For months, our GOP friends have been telling The Skinny that Arizona Treasurer Doug Ducey is the front-runner in next year's GOP gubernatorial primary.
Ducey, who built a fortune peddling Cold Stone Creamery franchises before making his political debut with the 2010 race for treasurer, can't formally announce that he's running for governor until January of next year without triggering what's left of the state's resign-to-run law. But he's established an exploratory campaign and he's clearly after the job.
Ducey has shown that he's willing to spend a lot of dough to win. In 2010, he dropped $600,000 of his own money (as well as more than $590,000 that he raised from individuals and political action committees) on his way to winning the Treasurer's Office.
Ducey continued to raise his profile last year by being the front man in the campaign against the one-cent-per-dollar sales-tax proposition that would have boosted funding for schools and roads.
Earlier this month, Ducey rolled out a committee that's advising him on policy issues. It's headed up by Jon Kyl, who stepped down from the U.S. Senate rather than seeking reelection last year.
Among those advising Ducey: Cathi Herrod of the Center for Arizona Policy, who has pushed the anti-gay and anti-abortion legislation at the Arizona Legislature; Maricopa County Attorney Bill Montgomery; former Arizona Republican Party chairman Bob Fannin, who brings some old-school GOP credentials to the team; and Lea Marquez-Peterson, president of the Tucson Hispanic Chamber of Commerce, who worked with Ducey on the effort to torpedo the sales-tax prop last year.
Ducey is in a crowded GOP field that includes Arizona Secretary of State Ken Bennett, who has plenty of statewide name ID but can't match Ducey's wallet; Mesa Mayor Scott Smith, who has been quietly building his own campaign base in the East Valley; Hugh Hallman, a former Tempe mayor who was the first legitimate Republican candidate in the race; Al Melvin, the Southern Arizona state lawmaker who is apparently in the race to pick up a bundle of public dollars for a vanity campaign in which he's likely to drop a lot of the wisdom he develops while shaving; and Andrew Thomas, the disgraced former Maricopa County attorney whose jihad against other elected officials and judges ended with him being disbarred.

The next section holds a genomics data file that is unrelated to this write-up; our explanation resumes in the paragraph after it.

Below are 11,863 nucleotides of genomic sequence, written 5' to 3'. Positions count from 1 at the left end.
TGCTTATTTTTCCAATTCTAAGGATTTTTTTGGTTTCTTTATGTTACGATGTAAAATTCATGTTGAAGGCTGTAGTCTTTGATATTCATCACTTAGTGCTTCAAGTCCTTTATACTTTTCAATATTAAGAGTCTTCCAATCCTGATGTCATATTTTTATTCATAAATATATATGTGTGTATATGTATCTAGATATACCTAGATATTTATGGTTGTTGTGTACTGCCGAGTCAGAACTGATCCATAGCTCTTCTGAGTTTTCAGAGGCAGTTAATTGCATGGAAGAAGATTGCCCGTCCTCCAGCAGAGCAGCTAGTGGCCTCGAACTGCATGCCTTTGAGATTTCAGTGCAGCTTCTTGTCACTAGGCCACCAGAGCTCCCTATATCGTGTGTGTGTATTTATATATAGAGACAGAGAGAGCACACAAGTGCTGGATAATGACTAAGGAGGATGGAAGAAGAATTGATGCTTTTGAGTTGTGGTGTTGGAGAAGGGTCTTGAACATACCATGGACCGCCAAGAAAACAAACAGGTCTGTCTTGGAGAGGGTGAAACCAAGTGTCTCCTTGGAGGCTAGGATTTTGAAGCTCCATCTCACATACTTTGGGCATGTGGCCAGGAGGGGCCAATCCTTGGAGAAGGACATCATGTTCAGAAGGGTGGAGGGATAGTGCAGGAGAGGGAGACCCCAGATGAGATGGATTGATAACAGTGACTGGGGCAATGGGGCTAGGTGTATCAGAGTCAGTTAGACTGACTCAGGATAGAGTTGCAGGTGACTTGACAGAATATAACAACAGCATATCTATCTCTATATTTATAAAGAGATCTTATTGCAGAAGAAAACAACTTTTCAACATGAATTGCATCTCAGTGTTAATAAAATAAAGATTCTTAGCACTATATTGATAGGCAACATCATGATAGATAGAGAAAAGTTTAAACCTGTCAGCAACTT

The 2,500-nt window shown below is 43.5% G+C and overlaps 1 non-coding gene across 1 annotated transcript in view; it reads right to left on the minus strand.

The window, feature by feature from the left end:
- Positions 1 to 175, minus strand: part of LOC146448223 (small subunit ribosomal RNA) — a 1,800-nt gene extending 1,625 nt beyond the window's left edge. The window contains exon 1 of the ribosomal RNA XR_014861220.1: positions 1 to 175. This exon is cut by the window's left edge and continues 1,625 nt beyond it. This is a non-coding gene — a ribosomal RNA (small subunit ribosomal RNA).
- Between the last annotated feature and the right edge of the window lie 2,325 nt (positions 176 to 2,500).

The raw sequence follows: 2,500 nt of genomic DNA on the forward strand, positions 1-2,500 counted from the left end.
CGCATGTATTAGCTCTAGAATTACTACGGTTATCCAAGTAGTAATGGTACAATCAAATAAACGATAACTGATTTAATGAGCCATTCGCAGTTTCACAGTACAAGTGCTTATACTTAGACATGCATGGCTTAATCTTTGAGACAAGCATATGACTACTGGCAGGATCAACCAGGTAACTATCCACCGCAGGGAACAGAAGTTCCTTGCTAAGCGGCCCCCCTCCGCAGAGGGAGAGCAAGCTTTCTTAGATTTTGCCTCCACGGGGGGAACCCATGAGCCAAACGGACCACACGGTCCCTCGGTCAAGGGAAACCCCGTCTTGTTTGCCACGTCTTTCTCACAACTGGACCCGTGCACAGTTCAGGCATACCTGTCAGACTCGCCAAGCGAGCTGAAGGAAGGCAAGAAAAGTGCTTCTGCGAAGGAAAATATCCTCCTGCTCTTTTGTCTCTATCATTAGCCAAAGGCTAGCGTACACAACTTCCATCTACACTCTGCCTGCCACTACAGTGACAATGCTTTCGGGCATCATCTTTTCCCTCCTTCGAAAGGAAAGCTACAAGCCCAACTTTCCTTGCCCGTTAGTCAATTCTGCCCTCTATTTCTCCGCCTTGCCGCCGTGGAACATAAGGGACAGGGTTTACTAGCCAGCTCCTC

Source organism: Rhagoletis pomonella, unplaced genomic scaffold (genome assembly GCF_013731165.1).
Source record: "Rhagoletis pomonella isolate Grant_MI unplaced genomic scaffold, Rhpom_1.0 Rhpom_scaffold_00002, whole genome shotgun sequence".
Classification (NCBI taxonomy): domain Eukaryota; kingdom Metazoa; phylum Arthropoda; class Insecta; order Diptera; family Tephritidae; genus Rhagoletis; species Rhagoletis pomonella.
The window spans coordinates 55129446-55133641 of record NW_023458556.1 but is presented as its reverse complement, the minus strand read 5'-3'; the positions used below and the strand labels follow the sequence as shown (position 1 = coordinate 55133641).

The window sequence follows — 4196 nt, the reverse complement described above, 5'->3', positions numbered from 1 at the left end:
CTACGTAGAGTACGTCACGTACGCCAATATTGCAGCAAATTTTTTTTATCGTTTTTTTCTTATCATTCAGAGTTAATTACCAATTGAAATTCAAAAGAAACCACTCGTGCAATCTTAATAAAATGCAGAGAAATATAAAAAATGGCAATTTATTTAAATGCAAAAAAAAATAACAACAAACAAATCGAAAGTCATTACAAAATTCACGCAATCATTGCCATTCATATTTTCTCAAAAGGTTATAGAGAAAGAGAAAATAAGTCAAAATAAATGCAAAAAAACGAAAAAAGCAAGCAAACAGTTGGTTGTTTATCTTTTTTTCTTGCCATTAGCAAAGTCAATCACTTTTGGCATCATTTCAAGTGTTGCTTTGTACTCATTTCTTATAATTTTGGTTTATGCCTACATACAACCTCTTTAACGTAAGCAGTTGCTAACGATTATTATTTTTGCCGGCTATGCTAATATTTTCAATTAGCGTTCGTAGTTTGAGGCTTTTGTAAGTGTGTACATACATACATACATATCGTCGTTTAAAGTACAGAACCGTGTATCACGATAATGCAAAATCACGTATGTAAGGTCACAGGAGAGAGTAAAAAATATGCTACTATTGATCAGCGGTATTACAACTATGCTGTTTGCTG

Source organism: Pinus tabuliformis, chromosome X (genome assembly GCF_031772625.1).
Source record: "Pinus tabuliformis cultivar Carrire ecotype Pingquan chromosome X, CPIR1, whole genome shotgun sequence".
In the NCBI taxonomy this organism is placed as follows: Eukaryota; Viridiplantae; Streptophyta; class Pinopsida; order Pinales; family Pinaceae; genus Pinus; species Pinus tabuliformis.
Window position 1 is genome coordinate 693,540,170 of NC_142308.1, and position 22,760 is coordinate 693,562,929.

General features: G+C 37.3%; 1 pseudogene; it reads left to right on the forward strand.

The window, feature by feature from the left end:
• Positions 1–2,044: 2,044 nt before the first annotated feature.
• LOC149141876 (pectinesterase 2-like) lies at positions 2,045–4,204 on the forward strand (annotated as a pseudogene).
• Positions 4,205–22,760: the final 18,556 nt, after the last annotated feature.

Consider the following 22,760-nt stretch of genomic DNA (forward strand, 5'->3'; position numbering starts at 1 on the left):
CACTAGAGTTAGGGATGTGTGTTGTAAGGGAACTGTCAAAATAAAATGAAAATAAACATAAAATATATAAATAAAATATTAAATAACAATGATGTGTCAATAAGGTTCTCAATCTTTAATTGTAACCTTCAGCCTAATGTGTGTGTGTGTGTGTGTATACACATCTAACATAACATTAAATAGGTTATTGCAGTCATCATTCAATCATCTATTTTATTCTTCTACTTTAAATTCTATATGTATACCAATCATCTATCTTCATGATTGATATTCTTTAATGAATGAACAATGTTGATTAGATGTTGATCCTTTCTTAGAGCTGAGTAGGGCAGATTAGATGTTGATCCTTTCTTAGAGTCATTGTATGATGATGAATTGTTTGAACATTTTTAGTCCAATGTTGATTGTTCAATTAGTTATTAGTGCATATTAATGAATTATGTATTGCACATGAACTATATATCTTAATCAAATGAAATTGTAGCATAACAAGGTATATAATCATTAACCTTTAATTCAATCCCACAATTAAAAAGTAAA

The real wild card in the race is Christine Jones, the former GoDaddy.com attorney who is making her political debut. We've yet to see what kind of campaign Jones will put together, but if she can play her cards right and present herself as an outsider, she just might find herself with a viable campaign as the only female in a pack of guys. And Jones is likely to be the only candidate who can spend as much of her own money as Ducey can.
If nothing else, the GOP primary promises to be one of the most entertaining gubernatorial contests we've seen in a long time.
SPEAKING OF NEXT YEAR'S RACES
Remember Wil Cardon, who spent roughly $9 million of his family's fortune to capture just 21 percent of the vote in the GOP Senate primary against Jeff Flake?
Cardon has resurfaced as a candidate for Secretary of State—and if last year's campaign was any indication, he's going to be dumping a whole bunch of money into the race.
He's already scared state lawmaker Steve Montenegro out of the contest. Montenegro endorsed Cardon earlier this month.
Other potential GOP candidates include state Sen. Michele Reagan and state Rep. Justin Pearce.
PLANNED PARENTHOOD WINS
Planned Parenthood Arizona won another round in court last week, when the Ninth Circuit Court of Appeals ruled that Arizona lawmakers could not ban Planned Parenthood from receiving federal healthcare funds that flow through the state.
The Ninth Circuit's ruling upheld a U.S. District Court judge's decision that the state can't block low-income women from seeking healthcare services for birth control, cancer screenings, STD treatment or any of the other services that Planned Parenthood provides.
A 2012 state law attempted to disqualify Planned Parenthood from providing those services for women on the state's AHCCCS program or other state-subsided healthcare programs.
Republican lawmakers attempted that particular maneuver by declaring that any healthcare organization that provides abortions could not be considered "qualified" to receive federal funds that flow through the state. Federal law says that states can't discriminate against "qualified" providers, so it was a semantic game aimed at financially hurting Planned Parenthood, which is already prohibited from receiving federal or state funds for abortion services.
Bryan Howard, the president and CEO of Planned Parenthood Arizona, called the court ruling "a victory for the thousands of low-income women who rely on Planned Parenthood for breast and cervical cancer screenings, birth control, and other basic health care. Politics should never interfere with a woman's access to vital services just because she is poor. Several courts had already spoken on this issue; we were confident the appeals court would rule in favor of our patients."
While attorneys for the state can appeal the Ninth Circuit's decision, the U.S. Supreme Court has already declined to hear an appeal of a similar law that was struck down in Indiana.